This is a highly speculative question that raises a lot of “What if?” possibilities. Even though there can be no definitive answer to this kind of question, it is the sort of question that we regularly ask in our daily lives. Would it have been better if I had taken a different route on my way driving home? Should I have said “No” to that second helping of desert? We almost cannot help ourselves in asking such questions. It seems part of human nature.
It is also common sense. “What if?” is the sort of question that leaders and organizations regularly ask about their decisions and actions. A businessperson evaluating an advertising campaign, a politician evaluating an election campaign, an army general evaluating a military campaign, all of them wondering if better results could have been achieved with a different course of action, are asking “What if?” questions. And this is, in turn, the sort of question we ought to ask about historical events.
In this blog entry, I am going to suggest a few possible ways in which things might have been better if the Revolution had not occurred and the colonies had, instead, gradually attained their independence as did the other English-speaking British colonies. In my next blog entry, I will suggest ways in which things might have been worse if the Revolution had not occurred. These issues are discussed at greater length in my book Was the American Revolution a Mistake? Reaching Students and Reinforcing Patriotism through Teaching History as Choice (AuthorHouse, 2013).
1. If the Revolution had not occurred, might there have been an earlier and peaceful ending to slavery? The British ended slavery in England during the early 1770’s and then peaceably ended slavery within the rest of their empire during the 1830’s. If the American colonies had remained part of the British empire through the early nineteenth century, slavery could have been ended in what became the United States some thirty years earlier than it was, and without a vicious civil war that is still being fought to some extent to the present day.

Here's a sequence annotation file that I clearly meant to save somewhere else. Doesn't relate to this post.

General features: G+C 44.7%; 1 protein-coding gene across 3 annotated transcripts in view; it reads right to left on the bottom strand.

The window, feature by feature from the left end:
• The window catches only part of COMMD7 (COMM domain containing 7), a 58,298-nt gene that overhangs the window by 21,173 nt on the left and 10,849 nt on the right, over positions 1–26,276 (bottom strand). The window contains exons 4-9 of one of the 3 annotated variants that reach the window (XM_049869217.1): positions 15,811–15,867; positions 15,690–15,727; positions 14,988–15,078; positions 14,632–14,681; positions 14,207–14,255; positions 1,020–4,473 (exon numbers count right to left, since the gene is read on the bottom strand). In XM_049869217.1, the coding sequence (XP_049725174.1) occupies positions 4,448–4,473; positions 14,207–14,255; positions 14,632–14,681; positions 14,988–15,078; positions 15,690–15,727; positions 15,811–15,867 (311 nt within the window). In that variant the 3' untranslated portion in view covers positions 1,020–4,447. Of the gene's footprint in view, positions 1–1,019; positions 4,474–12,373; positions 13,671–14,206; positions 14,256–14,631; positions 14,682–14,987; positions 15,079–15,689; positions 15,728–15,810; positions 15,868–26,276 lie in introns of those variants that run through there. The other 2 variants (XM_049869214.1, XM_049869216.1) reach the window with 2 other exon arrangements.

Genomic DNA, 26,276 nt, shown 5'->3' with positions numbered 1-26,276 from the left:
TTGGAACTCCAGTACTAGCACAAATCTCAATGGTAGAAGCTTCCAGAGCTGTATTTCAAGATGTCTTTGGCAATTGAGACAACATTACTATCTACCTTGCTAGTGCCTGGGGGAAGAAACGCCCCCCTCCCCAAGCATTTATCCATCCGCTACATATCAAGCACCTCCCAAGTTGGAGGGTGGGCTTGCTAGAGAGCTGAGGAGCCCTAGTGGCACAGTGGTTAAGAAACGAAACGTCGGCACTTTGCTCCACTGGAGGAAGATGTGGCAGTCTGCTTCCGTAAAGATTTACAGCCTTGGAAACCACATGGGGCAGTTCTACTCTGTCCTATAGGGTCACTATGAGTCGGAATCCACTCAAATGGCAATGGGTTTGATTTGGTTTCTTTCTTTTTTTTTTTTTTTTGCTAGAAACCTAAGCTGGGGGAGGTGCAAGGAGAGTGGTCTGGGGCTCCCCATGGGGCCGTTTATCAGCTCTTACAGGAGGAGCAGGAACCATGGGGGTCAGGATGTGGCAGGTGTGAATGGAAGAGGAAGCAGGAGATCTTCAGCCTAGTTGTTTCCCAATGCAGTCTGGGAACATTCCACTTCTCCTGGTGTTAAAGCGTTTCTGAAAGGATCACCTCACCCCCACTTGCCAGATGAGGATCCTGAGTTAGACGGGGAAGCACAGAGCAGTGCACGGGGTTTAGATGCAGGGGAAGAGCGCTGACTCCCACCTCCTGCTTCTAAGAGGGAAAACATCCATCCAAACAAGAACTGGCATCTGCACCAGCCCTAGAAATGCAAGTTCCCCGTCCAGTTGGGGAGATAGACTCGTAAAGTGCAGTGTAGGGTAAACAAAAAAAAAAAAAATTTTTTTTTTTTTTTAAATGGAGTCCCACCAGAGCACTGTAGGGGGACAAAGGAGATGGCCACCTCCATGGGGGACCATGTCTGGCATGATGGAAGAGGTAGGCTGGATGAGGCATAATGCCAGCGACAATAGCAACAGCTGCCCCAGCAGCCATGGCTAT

While Southern whites were willing in the 1860’s to try their luck in a war against the North to save slavery, it is less likely that they would have been willing to go up against both the North and Great Britain during the 1830’s. In fact, many Southerners supported the American Revolution because they were afraid of the growing anti-slavery movement in England during the 1770’s and they wanted to distance themselves from English abolitionism. Although it is possible that if the American colonies were still owned by England in the nineteenth century, the English would not have been so quick to abolish slavery. But it appears that the English overrode economic considerations in abolishing slavery when they did, so that they might have abolished slavery in their empire even if they still owned the American colonies.
2. If the Revolution had not occurred, might there have been a more peaceful relationship between European Americans and Native Americans? The British imposed on their European settlers in America a policy of gradual settlement which included some respect for the rights and needs of Native Americans, and discouraged European settlers from illegally grabbing land from Indians which might incite violent clashes. One of the reasons many American colonists supported the Revolution was to get away from the policy of gradual settlement of land west of the Appalachian Mountains that England had imposed on the colonies after the end of the French and Indian War in 1763.